In wake of the Referendum and the triggering of article 50 the UK government has acted in direct opposition to the principle of solidarity. The fact that UK government no longer considers itself to be bound by the solidarity principle and the idea of sharing benefits and burdens has manifested in many ways.
It has become apparent that now the UK government does not consider itself to be enjoying the benefits of EU membership, it is not prepared to shoulder the ‘burden’ of guaranteeing principles of equality and socio-economic rights developed through EU membership to its own citizens, let alone to others such as EU nationals and third country nationals.
This has been demonstrated through the recent withdrawal by the UK government of amendment 30a, which was the non-regression clause that promised there would be no going back on rights and equality protections already established in the UK under the auspices of the EU. This is no longer a guarantee and creates space for retrograde protection.
The above precipitates a shift from solidarity to precarity, which sees the UK stride out on its own as nostalgia for and as an effect of empire. Economic solidarity with EU member states is no longer a concern and the protections enjoyed by UK citizens as part of this arrangement are no longer compulsory.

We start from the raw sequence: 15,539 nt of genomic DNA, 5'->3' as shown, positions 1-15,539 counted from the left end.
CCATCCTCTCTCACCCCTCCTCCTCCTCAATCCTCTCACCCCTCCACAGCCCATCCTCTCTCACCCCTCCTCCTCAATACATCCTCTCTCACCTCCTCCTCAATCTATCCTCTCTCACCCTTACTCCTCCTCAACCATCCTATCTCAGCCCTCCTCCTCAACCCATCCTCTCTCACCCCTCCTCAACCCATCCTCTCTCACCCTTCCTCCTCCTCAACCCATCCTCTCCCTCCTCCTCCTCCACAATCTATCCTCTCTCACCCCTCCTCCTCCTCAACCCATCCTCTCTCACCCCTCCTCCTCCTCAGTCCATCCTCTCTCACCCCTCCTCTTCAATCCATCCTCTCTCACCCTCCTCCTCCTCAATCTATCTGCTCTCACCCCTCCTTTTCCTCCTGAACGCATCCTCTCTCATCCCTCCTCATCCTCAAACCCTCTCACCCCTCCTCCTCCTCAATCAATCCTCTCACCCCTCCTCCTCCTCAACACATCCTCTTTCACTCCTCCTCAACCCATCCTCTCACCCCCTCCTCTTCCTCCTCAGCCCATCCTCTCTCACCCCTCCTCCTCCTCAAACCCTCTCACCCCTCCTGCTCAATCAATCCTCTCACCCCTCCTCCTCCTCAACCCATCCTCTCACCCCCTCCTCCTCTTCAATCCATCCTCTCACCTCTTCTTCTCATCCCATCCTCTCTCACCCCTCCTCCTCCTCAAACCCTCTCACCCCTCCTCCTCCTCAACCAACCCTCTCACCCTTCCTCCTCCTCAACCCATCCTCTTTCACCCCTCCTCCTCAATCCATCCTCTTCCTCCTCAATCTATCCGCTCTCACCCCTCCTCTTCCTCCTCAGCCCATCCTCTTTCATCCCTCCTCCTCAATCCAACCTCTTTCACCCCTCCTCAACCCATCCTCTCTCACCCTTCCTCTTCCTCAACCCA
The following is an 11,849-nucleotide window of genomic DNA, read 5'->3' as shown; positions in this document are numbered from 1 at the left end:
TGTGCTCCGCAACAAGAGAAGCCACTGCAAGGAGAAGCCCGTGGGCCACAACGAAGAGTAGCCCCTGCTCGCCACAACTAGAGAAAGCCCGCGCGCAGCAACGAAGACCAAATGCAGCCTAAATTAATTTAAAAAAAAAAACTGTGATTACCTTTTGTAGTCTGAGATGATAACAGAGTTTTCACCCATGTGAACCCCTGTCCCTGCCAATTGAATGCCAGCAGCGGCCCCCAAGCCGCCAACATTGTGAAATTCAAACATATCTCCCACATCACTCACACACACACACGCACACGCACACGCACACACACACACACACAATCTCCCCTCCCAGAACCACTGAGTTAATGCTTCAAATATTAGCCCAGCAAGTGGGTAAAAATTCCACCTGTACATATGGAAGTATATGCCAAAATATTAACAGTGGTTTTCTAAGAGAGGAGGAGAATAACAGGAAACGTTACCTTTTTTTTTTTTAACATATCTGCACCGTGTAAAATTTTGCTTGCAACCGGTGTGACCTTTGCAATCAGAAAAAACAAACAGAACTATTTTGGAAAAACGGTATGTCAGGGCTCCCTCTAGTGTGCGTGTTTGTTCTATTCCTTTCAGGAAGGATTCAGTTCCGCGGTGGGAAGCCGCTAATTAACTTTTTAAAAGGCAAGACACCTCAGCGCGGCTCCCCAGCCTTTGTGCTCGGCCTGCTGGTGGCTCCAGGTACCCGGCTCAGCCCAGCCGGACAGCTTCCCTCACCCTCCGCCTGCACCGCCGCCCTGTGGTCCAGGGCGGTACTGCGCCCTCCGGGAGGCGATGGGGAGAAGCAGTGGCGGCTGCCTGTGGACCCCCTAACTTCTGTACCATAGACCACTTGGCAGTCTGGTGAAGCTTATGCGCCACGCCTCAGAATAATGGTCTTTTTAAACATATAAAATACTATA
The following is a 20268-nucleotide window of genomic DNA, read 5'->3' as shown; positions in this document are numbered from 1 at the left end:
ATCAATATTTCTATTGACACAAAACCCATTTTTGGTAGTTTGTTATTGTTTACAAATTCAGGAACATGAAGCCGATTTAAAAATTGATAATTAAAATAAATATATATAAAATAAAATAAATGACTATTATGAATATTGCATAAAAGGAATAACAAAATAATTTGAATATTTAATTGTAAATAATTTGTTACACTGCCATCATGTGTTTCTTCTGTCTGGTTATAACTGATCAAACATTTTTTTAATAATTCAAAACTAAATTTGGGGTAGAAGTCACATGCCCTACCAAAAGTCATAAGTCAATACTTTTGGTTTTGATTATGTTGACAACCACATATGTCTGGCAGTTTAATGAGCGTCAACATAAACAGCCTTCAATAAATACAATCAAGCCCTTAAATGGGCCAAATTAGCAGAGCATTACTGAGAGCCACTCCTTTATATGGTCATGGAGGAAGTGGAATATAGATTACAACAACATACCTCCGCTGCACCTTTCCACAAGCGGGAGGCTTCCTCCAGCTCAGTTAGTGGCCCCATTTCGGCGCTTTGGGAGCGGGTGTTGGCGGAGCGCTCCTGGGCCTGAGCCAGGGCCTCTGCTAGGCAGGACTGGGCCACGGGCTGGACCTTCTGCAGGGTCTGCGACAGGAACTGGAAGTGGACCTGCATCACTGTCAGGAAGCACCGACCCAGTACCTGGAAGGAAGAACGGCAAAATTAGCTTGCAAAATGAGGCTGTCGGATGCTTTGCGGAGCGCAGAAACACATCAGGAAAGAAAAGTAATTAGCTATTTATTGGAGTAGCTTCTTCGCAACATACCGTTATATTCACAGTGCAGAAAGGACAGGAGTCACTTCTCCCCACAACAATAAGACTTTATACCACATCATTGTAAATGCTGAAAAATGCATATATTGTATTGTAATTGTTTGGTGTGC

The hyper-neoliberal move of Brexit attempts to shed minimum standards of justice and equality perceived as red tape, in order to perform on a global economic platform. Brexit shifts the UK away from solidarity at the level of the state and places citizens and non-citizens of the UK in a position of precarity, which can be understood as a fear of unemployment, inability to access healthcare, pay rent and inequality in the workplace and beyond.
This will disproportionately affect access to justice and the rights of women, BAME communities, LGBTQI, those with disabilities, workers and third country nationals.